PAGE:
That part of the Federal reconstruction program of greatest interest to Northern churchmen was the welfare of the freedmen. It had been against the law to educate slaves, and believing education to be the Negro's key to full citizenship and opportunity, the churchmen organized numerous agencies, both interdenominational and denominational, for that purpose. 94 The work of the agencies was supplemented and reinforced by the Freedmen’s Bureau for the first five years of the postbellum period, and several former Union Army chaplains and one active duty Regular Army chaplain, George W. Pepper, served as agents of the bureau.35 Then, too, the regimental and post chaplains instructed the black troops.
The education of the Negro became a great crusade, and viewing it as an economic threat in their depressed area, many Southerners strongly resented it. $? As an agent in the Freedmen’s Bureau of North Carolina, Chaplain Pepper's duties required him to visit every county in the state and speak to blacks about the organization of schools. He
occasionally made visits in a “rickety old wagon, driven always by a colored man, frequently passing groups of ex-Confederate soldiers" and was “heartily glad when the labor was over” so he could return to the “shelter of the soldiers at Raleigh.' ? 38 Once he was speaking in Salisbury, and a burly ex-Rebel became enraged, bounded onto the platform, and attempted to plunge a huge knife into his throat, but fortunately, one of the local black leaders was able to seize the attacker and hurl him from the platform."
In an address to a mixed Raleigh audience of blacks, Union loyalists, and those who had fought for or sympathized with the Confederacy, Chaplain Pepper referred to the great education crusade and the resentment it aroused; the style, content, and humor of his oration indicated the probable reason for the burly ex-Rebel's attack against him:
You, my black friends. ... Your enemies say that you are too
married twenty-five years and have none yet.” 40
When the war ended, there were over 202,277 Federal troops stationed in the Rebel States; by January of 1866 their number was reduced to 87,550, and by the following October to 17,679.“ During that great reduction the chaplains continued their duties with their regiments, hospitals, or posts, until they were mustered out or transferred, but their number quickly diminished to only a few. More and more, the troops turned to religious services and ministrations provided by Southern churches and clergymen. That seemed to be a satisfactory arrangement for all concerned, although their attendance sometimes created resentment and problems, particularly during the early postwar years.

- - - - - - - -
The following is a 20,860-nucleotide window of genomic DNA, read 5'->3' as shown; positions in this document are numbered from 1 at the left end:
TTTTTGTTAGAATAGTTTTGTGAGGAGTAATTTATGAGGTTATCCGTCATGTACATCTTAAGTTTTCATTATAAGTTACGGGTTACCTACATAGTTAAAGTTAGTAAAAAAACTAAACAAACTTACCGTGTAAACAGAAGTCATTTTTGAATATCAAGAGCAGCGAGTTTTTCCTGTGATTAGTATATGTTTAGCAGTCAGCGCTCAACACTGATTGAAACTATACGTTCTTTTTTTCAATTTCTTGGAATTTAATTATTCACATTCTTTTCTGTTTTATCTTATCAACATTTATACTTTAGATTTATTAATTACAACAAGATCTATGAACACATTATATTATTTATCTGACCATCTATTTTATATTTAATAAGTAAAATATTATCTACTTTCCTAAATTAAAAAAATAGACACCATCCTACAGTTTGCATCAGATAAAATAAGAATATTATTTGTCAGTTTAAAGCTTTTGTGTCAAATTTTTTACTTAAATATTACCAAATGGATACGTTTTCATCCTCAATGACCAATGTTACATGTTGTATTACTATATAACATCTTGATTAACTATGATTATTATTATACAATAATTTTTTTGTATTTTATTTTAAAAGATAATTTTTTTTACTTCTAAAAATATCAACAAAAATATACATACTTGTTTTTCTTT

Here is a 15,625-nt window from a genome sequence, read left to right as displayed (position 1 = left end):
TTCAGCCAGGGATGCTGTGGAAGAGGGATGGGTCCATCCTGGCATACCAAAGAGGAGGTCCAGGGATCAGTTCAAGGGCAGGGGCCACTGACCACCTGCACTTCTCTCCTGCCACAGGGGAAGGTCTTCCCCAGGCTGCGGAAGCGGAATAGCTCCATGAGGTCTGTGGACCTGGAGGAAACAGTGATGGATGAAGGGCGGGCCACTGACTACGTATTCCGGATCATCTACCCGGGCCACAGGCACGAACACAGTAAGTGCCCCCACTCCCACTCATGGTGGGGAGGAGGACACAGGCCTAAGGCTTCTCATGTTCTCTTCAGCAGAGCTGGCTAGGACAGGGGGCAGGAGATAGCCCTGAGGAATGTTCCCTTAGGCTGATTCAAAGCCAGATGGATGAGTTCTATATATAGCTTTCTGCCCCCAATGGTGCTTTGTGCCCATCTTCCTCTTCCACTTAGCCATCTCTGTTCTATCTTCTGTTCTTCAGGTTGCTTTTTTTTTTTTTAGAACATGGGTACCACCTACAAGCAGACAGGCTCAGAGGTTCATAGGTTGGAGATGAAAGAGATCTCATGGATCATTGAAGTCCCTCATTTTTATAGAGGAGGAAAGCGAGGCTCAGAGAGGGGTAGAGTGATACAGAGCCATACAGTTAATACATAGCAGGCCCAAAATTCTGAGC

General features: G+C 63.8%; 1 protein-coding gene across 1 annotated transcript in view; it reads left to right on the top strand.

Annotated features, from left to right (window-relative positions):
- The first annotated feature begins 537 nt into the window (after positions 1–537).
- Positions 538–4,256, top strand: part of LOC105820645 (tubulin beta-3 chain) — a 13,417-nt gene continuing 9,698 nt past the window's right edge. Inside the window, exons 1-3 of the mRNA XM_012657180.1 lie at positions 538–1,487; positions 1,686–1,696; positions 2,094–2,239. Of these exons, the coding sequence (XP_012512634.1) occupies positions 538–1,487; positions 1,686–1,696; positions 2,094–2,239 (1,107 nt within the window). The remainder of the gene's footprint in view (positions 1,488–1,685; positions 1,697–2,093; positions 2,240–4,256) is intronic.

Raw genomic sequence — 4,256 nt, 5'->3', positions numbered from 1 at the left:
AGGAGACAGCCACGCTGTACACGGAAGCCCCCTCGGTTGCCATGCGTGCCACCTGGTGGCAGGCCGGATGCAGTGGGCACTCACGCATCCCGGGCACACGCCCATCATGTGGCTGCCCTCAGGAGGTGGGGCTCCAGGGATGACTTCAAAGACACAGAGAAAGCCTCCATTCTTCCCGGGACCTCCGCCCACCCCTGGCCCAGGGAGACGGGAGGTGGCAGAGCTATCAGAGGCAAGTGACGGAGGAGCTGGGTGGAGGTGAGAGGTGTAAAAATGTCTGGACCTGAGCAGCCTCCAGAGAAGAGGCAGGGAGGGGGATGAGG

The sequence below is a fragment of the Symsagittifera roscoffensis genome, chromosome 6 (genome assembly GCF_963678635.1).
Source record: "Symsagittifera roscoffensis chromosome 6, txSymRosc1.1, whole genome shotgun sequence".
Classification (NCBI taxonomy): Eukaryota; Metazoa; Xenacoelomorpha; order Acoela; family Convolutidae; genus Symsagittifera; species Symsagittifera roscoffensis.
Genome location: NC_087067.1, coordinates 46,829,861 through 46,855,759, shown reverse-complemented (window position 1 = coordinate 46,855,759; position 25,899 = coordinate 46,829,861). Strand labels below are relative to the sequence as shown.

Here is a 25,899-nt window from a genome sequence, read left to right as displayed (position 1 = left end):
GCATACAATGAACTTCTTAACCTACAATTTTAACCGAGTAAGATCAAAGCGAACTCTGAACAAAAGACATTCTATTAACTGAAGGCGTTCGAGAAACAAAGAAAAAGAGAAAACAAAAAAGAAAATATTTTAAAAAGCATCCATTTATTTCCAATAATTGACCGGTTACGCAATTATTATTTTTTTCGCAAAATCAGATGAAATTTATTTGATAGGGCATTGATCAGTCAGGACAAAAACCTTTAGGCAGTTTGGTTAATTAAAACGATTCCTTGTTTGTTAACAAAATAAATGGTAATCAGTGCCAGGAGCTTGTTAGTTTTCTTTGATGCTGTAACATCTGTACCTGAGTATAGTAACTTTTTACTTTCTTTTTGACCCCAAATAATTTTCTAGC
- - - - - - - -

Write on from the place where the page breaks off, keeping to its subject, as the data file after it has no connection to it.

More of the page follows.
The few chaplains stationed in the South generally concentrated on their “official” duties as religious leaders and educators, but Chaplain Pepper's ministry with the 40th Infantry Regiment (Colored) was unlike that of any other Army chaplain. Claiming his duties were light, and with the approval of his regimental commander, Brevet Major General
Nelson A. Miles, he extended his ministry to become deeply involved in the reconstruction of North Carolina. He not only served as an agent in the Freedman's Bureau, but he also reported the reconstruction of the state for the Cincinnati Commercial, the New York Times, the New York Tribune, and at the invitation of Radical Republican Governor W. W. Holden, edited the Raleigh Standard, the state Republican newspaper.“ Moreover, during the Presidential election campaign of 1868, he worked and made speeches throughout the state on behalf of General Grant's candidacy.**
Pepper was particularly proud of his 1867 Independence Day oration in Raleigh, delivered at what he claimed was the "first Union meeting after the Civil War in any Southern State.” 45 In it he reflected the attitude of many in the North and of the conquerors toward the conquered. In addition to commenting about the moral insufficiency of the Southern cause, the importance of Negro education and suffrage, the validity of the Reconstruction Acts, his opposition to confiscation of property, and the need for reconciliation, he spoke of other topics related to both the war and reconstruction. He hailed the Union loyalists who had the “abiding faith that the wicked Rebellion would be utterly subdued, and that the Stars and Stripes would again wave in triumph over the land.” He praised Northern military leaders, including General William T. Sherman, who had marched through North Carolina. He called President Lincoln the “brightest of the bright and the purest of the pure” who lifted his “head above the tempest” and wrote the “immortal charter of universal emancipation” which millions "have gazed upon . . . with devout joy and rapture.” He alluded to Brigadier General Thomas Francis Meagher's eulogy of Lincoln as the "assassinated President going to heaven, bearing in his hand the broken shackles of four millions of slaves." He praised the "black heroes of the Union army,” saying their rights and privileges would be “most intelligently, vigilantly, and gallantly maintained by the fearless commander of this district . . . an accomplished soldier and a wise statesman.” In deference to the ex-Confederates in the audience, he mentioned General Lee, "a great soldier,” and named those "others equally distinguished,” who were “cooperating with the Washington authorities to repair the breaches of the war.' Finally, he appealed to his audience:
Be Union men, and this fair land, which affrights the angels with